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The breakdown in IRS management that led the agency into a scandal over the improper targeting of conservative groups began with long-standing problems at the division that oversees tax-exempt organizations, according to interviews with former IRS officials.
Tasked with regulating hundreds of thousands of nonprofit groups with a staff of about 900 people, roughly 100 of them in Washington, officials at the IRS’ Exempt Organizations Division have complained frequently about a lack of resources and their seemingly awkward position within an agency chiefly concerned with collecting revenue.
The EO Division has devised strategies over several years to cope with the workload and tough questions the agency faces. As far back as the 1980s, the division began consolidating field offices, creating a central office for processing applications for tax-exempt status in Cincinnati.
In 2003 and 2004, leaders of the division made another important — and possibly fateful — decision. In the name of efficiency, fewer applications would be sent to lawyers in Washington and more authority for handling sensitive cases would be provided to the lower-level employees in Cincinnati.
The idea, said Marvin Friedlander, a former senior IRS official who retired in January 2010, was to let the different offices focus on what they did best. Cincinnati would deal with the day-to-day problems while Washington would remain focused on the big picture, identifying trends, tackling special projects and issuing guidance to field offices when needed.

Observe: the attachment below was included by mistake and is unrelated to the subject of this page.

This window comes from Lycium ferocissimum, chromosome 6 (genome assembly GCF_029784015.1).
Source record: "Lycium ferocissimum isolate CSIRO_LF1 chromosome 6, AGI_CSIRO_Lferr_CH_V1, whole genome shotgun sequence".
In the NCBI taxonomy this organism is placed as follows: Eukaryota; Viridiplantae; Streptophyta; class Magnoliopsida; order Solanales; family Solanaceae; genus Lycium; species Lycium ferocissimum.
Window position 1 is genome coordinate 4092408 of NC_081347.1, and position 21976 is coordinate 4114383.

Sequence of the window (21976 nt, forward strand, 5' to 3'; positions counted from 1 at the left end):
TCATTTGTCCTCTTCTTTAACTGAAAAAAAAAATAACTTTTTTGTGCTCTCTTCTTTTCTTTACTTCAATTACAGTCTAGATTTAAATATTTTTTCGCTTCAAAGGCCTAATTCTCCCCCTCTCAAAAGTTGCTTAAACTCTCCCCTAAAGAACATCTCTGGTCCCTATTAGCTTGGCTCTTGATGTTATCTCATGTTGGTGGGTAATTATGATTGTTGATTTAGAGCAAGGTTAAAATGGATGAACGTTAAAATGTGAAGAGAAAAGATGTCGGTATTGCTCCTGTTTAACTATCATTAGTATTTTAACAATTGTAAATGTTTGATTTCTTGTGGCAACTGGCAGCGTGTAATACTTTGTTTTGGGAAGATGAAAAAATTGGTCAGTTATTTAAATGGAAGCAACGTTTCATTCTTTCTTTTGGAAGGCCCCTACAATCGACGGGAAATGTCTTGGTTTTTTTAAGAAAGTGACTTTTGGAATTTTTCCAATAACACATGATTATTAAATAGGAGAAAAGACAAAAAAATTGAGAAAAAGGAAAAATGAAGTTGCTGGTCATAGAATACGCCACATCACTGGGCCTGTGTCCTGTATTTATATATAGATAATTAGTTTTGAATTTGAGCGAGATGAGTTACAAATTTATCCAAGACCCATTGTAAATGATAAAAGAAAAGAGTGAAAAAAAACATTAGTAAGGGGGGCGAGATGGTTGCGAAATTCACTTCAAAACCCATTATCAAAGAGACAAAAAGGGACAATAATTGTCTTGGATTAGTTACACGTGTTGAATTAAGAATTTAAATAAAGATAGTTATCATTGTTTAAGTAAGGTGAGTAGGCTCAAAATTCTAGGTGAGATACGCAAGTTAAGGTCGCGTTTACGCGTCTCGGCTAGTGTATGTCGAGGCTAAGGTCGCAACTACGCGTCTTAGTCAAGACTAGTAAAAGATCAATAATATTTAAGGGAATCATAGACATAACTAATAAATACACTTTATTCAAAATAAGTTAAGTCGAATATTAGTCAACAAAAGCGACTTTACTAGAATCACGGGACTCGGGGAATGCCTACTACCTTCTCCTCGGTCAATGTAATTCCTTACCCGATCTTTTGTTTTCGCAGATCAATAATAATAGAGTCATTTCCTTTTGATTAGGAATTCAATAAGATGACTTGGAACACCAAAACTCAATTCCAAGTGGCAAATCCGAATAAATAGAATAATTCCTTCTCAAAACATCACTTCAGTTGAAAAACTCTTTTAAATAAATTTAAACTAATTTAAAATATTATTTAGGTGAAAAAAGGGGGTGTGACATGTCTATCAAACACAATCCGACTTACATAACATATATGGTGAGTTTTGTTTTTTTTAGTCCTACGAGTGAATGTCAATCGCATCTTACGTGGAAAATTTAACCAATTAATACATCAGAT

Before the reorganization, field officers would “be able to send an application to Washington at will,” Friedlander said. Now, “if Cincinnati needs assistance they can reach out and ask for it from the lawyers in Washington, but they won’t send the cases. They will just say, ‘Here’s an issue that we have,’ and talk to Washington informally.”
According to Friedlander and several other people who used to work at the EO Division, there is a direct connection between the decision to turn the Washington office into something of a think tank and the controversy the IRS now faces. Not only are employees in Washington better paid and have a better grasp of tax law than those in Cincinnati, they also are more sensitive about political issues, these former officials say.
“What was eliminated in 2003 were a series of quality checks in the application processing,” said Marcus Owens, a lawyer at Caplin & Drysdale who left the IRS in 2000 after serving as the director of the EO Division for 10 years. “With that act, there was a time bomb that started ticking.”
Even after Tuesday’s release of an inspector general’s report, much remains unclear about exactly what happened at the IRS beginning in early 2010.
That includes the question of how involved senior IRS officials were in establishing screening guidelines that made it more likely that conservative groups applying for tax-exempt status would be scrutinized for having an overly political mission.